Week Sixteen

Week of April 17, 2017 through April 21, 2017

U.S. v. Raymond Surratt, Jr. (published order 4/21/2017): The Fourth Circuit held that an appeal challenging the President’s commutation of a criminal sentence was moot since a presidentially commuted sentence is not judicially reviewable. The court dismissed the appeal. Full Opinion

Fleur Bresler v. Wilmington Trust Company (Keenan 4/20/2017): The Fourth Circuit held that the district court did not abuse its discretion in admitting an expert’s testimony and rejecting the defendant’s Daubert challenge, and that the jury’s consequential damages award was proper. Consequently, the court affirmed the district court’s judgment. Full Opinion

U.S. v. Raymond Bullette, III (Duncan 4/20/2017): The Fourth Circuit held that the warrantless search of a vehicle was constitutional on the basis of the inevitable discovery doctrine. The court found that the government met its burden of proof by a preponderance of the evidence by showing the evidence would inevitably be discovered during an inventory search, thus allowing the government to use evidence recovered from an otherwise unreasonable search.  The court affirmed the district court’s denial of the defendant’s motion to suppress. Full Opinion

The State of North Carolina v. Alcoa Power Generating, Inc. (Niemeyer 4/18/2017): The Fourth Circuit amended its opinion from April 3, 2017, in which it held that Alcoa had good title to a section of the Yadkin River since it was not navigable at the establishment of North Carolina’s statehood. The court agreed with the district court’s finding that Alcoa successfully proved its title to 99% of the relevant riverbed segment under North Carolina’s Marketable Title Act and to the other 1% under the doctrine of adverse possession. The court affirmed the district court’s finding. Full Opinion

G. G. v. Gloucester County School Board (published order 4/18/2017): The Fourth Circuit amended its order from April 7, 2017, which vacated the preliminary injunction entered by the district court on June 23, 2016, to correct a spelling error. The preliminary injunction halted a school board’s bathroom policy that prohibited G.G., a transgender student, from using the high school restroom corresponding to the gender with which the student identified. Upon remand from the United States Supreme Court, the motion to vacate was unopposed and the court vacated the preliminary injunction. Full Opinion

 

Highlight Case

U.S. v. Raymond Bullette, III, No. 15-4408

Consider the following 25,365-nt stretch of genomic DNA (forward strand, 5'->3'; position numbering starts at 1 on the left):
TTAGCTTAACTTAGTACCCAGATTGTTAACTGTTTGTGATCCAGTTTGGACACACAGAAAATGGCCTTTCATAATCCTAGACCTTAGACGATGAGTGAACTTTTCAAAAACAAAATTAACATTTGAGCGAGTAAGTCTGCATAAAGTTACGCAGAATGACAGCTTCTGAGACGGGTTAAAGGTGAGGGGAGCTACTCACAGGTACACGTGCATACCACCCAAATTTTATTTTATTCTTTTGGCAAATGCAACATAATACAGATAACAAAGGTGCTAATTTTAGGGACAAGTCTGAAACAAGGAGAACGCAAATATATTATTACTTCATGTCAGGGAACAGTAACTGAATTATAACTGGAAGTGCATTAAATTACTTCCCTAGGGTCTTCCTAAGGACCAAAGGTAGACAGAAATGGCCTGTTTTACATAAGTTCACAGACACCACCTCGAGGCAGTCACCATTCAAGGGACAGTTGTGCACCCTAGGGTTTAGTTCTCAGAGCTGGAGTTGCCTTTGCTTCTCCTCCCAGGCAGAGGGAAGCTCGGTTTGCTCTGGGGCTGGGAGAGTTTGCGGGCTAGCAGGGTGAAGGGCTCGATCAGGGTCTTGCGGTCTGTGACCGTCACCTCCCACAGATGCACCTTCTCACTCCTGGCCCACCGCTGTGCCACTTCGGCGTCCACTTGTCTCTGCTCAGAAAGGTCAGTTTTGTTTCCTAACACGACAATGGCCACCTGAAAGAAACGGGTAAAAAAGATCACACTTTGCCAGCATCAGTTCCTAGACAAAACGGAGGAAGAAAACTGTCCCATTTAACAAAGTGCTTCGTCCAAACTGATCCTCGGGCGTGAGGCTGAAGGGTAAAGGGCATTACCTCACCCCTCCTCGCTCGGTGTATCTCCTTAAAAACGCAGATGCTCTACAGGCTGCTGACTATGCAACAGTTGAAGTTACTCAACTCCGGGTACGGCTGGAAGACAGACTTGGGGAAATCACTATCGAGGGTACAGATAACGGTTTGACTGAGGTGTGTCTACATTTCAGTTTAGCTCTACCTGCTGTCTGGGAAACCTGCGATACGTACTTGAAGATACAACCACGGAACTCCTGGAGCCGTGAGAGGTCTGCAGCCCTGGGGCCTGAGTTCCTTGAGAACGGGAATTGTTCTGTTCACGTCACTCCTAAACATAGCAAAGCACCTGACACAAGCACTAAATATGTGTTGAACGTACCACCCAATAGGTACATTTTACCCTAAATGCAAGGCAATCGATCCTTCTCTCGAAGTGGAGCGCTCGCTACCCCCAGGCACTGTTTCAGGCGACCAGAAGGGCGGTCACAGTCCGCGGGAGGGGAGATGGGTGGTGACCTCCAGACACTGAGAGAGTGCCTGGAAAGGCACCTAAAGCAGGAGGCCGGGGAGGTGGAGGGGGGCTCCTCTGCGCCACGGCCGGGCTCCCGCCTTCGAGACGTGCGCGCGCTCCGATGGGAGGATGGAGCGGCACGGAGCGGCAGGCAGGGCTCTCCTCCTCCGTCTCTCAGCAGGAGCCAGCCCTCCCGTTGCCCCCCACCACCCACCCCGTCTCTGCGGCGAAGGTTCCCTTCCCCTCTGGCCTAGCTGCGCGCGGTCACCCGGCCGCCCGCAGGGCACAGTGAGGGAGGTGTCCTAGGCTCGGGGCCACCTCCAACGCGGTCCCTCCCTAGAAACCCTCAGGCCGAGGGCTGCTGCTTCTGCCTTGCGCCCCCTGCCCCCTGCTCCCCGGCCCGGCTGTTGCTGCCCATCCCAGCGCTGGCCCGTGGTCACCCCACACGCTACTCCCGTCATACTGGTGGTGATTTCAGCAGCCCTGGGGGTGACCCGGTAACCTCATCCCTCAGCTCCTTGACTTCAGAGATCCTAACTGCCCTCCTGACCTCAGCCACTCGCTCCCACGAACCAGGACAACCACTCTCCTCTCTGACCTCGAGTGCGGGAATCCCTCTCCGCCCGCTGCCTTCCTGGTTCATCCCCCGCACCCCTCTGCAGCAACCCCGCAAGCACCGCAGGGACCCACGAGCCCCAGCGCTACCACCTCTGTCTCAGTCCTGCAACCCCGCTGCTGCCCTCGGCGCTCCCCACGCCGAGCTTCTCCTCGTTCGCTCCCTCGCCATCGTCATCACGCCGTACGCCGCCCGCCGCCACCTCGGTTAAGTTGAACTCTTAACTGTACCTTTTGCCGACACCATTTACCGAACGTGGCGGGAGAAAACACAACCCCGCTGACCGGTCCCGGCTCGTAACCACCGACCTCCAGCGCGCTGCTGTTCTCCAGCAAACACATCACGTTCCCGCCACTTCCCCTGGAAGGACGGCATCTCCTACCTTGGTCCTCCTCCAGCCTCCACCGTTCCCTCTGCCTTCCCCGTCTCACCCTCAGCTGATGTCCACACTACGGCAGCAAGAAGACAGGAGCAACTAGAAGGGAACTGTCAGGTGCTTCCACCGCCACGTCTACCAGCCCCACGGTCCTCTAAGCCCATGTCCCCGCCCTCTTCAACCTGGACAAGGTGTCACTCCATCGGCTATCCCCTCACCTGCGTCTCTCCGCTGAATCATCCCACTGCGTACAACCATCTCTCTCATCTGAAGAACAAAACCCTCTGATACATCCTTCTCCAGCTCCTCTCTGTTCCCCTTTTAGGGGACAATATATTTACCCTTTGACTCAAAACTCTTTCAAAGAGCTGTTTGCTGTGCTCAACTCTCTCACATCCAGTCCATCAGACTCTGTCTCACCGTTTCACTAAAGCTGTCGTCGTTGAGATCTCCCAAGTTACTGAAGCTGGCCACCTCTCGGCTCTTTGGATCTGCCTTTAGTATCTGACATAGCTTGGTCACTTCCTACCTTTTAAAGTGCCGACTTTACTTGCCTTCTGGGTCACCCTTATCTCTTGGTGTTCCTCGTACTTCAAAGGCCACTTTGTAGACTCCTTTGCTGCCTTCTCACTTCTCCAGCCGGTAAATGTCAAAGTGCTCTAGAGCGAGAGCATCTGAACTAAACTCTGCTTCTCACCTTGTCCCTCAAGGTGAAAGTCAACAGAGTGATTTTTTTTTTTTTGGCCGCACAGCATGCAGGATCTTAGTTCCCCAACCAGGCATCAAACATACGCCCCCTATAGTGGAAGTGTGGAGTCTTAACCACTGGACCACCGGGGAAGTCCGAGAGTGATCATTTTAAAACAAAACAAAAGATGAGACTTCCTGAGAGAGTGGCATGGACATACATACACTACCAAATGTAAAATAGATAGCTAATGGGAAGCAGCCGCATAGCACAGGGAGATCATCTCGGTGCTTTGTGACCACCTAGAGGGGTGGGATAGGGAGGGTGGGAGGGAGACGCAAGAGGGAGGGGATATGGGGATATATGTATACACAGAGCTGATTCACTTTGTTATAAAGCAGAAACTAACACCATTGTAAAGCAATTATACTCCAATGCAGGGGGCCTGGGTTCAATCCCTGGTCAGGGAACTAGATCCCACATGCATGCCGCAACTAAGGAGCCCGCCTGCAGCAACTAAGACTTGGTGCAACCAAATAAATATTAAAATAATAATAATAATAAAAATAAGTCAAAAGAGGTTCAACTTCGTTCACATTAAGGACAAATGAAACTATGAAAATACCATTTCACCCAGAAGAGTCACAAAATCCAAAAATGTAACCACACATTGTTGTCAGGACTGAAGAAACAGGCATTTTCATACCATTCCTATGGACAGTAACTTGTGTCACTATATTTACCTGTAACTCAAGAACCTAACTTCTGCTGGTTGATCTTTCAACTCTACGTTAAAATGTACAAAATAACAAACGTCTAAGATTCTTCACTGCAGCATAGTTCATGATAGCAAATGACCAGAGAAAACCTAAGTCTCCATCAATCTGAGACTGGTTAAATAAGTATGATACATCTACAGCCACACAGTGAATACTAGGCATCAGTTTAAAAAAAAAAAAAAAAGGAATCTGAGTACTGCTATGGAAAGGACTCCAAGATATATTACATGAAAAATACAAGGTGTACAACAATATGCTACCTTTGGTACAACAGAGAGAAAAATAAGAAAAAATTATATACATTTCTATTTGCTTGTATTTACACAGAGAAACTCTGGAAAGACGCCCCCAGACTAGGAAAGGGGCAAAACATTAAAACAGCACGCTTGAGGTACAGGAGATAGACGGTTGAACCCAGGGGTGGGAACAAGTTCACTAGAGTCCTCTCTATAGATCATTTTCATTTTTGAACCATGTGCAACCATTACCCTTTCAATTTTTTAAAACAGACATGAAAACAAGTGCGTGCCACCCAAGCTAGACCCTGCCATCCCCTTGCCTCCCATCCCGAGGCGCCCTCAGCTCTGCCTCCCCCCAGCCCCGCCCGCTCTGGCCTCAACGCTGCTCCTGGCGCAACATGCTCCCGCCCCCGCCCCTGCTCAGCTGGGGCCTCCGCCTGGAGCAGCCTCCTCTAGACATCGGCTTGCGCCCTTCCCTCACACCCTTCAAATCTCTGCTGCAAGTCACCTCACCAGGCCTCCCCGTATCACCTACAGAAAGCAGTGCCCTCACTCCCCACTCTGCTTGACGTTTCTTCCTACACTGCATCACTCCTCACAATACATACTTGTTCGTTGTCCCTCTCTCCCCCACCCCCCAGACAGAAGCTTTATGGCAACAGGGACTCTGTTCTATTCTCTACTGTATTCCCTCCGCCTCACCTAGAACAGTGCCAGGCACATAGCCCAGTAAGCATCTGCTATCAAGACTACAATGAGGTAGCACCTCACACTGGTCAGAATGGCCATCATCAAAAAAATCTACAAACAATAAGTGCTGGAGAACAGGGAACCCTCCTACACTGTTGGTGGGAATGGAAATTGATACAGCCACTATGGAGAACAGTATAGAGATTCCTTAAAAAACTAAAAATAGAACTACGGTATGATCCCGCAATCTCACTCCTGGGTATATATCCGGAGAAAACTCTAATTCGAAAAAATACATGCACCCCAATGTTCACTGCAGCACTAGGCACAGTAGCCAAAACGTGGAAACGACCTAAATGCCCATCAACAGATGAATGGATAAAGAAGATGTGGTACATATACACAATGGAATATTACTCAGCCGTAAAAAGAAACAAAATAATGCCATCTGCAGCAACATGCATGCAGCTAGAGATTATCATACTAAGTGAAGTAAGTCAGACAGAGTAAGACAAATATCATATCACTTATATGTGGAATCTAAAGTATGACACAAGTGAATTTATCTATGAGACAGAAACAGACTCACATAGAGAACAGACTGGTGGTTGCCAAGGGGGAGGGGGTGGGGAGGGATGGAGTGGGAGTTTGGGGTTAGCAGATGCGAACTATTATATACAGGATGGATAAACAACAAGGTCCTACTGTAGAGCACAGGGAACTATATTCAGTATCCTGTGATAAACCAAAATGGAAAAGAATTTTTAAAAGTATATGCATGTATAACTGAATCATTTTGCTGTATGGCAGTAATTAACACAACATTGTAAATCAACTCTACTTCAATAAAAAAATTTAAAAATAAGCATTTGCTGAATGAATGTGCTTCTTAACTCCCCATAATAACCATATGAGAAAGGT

Decided: April 20, 2017

The Fourth Circuit held that the warrantless search of a vehicle was constitutional on the basis of the inevitable discovery doctrine.  The court found that the government met its burden of proof by a preponderance of the evidence by showing the evidence would inevitably be discovered during an inventory search, thus allowing the government to use evidence recovered from an otherwise unreasonable search.

Amid an investigation into a Phencyclidine (“PCP”) drug manufacturing and distribution conspiracy based in California, a DEA agent and his team, collaborating with local sheriff’s deputies, responded to a neighbor’s report of suspicious activity on property that was suspected as a site for PCP manufacturing. Three vehicles were parked on the property, which appeared to be abandoned. The DEA agent and his team searched all three vehicles. In one vehicle, evidence was found that linked the defendant to the vehicle and the drug conspiracy. The district court denied the defendant’s motion to suppress the evidence, concluding that the warrantless search was reasonable because it was necessary for officer safety, and law enforcement would have inevitably discovered the contents upon impounding the car and conducting an inventory search. The defendant was ultimately convicted, and he timely appealed.

On appeal, the Fourth Circuit affirmed the district court’s denial of the defendant’s motion to suppress. The Fourth Circuit did not reach the question of whether the automobile exception or the exigent circumstances exception to the warrant requirement applied because the court affirmed based on the inevitable discovery doctrine. The court found that the circumstances surrounding the DEA agents at the crime scene and testimony given supported a finding that the impoundment was a reasonable course of action. Furthermore, the court found that the government did not have to provide a written inventory policy to prove that the law enforcement agency conducted its inventory searches according to routine and standard procedures, and the district court had sufficient evidence to ensure that the practice conformed to precedent. The court held that the government met its burden of proof under the inevitable discovery doctrine.

Accordingly, the Fourth Circuit affirmed the district court’s denial of the defendant’s motion to suppress.

Full Opinion

Kayla M. A. Culver